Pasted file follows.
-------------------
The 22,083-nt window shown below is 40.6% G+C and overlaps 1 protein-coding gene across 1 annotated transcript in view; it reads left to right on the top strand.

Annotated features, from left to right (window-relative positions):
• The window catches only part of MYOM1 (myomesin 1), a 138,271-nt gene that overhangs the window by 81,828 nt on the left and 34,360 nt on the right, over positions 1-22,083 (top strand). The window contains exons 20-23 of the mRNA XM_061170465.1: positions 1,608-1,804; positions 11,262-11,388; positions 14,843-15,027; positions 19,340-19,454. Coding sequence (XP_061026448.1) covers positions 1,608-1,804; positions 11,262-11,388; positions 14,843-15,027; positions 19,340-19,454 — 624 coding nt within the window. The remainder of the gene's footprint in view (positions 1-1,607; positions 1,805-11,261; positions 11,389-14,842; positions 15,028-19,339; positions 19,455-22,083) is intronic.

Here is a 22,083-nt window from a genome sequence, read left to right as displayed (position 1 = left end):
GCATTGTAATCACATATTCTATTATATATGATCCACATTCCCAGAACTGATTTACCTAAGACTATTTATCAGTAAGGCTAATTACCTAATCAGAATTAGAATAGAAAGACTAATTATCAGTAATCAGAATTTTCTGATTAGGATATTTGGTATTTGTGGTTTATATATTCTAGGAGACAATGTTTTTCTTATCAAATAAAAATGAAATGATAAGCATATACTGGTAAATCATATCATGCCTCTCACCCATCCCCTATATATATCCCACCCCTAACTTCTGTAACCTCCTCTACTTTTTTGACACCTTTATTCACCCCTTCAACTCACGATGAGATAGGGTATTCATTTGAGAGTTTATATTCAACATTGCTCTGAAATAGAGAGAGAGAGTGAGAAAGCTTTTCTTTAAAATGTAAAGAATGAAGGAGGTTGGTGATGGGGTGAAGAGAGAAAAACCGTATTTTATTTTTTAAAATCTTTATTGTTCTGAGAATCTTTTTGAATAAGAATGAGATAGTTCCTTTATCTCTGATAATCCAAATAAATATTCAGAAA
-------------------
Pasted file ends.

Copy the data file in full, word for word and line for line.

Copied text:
The 22,083-nt window shown below is 40.6% G+C and overlaps 1 protein-coding gene across 1 annotated transcript in view; it reads left to right on the top strand.

Annotated features, from left to right (window-relative positions):
• The window catches only part of MYOM1 (myomesin 1), a 138,271-nt gene that overhangs the window by 81,828 nt on the left and 34,360 nt on the right, over positions 1-22,083 (top strand). The window contains exons 20-23 of the mRNA XM_061170465.1: positions 1,608-1,804; positions 11,262-11,388; positions 14,843-15,027; positions 19,340-19,454. Coding sequence (XP_061026448.1) covers positions 1,608-1,804; positions 11,262-11,388; positions 14,843-15,027; positions 19,340-19,454 — 624 coding nt within the window. The remainder of the gene's footprint in view (positions 1-1,607; positions 1,805-11,261; positions 11,389-14,842; positions 15,028-19,339; positions 19,455-22,083) is intronic.

Here is a 22,083-nt window from a genome sequence, read left to right as displayed (position 1 = left end):
GCATTGTAATCACATATTCTATTATATATGATCCACATTCCCAGAACTGATTTACCTAAGACTATTTATCAGTAAGGCTAATTACCTAATCAGAATTAGAATAGAAAGACTAATTATCAGTAATCAGAATTTTCTGATTAGGATATTTGGTATTTGTGGTTTATATATTCTAGGAGACAATGTTTTTCTTATCAAATAAAAATGAAATGATAAGCATATACTGGTAAATCATATCATGCCTCTCACCCATCCCCTATATATATCCCACCCCTAACTTCTGTAACCTCCTCTACTTTTTTGACACCTTTATTCACCCCTTCAACTCACGATGAGATAGGGTATTCATTTGAGAGTTTATATTCAACATTGCTCTGAAATAGAGAGAGAGAGTGAGAAAGCTTTTCTTTAAAATGTAAAGAATGAAGGAGGTTGGTGATGGGGTGAAGAGAGAAAAACCGTATTTTATTTTTTAAAATCTTTATTGTTCTGAGAATCTTTTTGAATAAGAATGAGATAGTTCCTTTATCTCTGATAATCCAAATAAATATTCAGAAA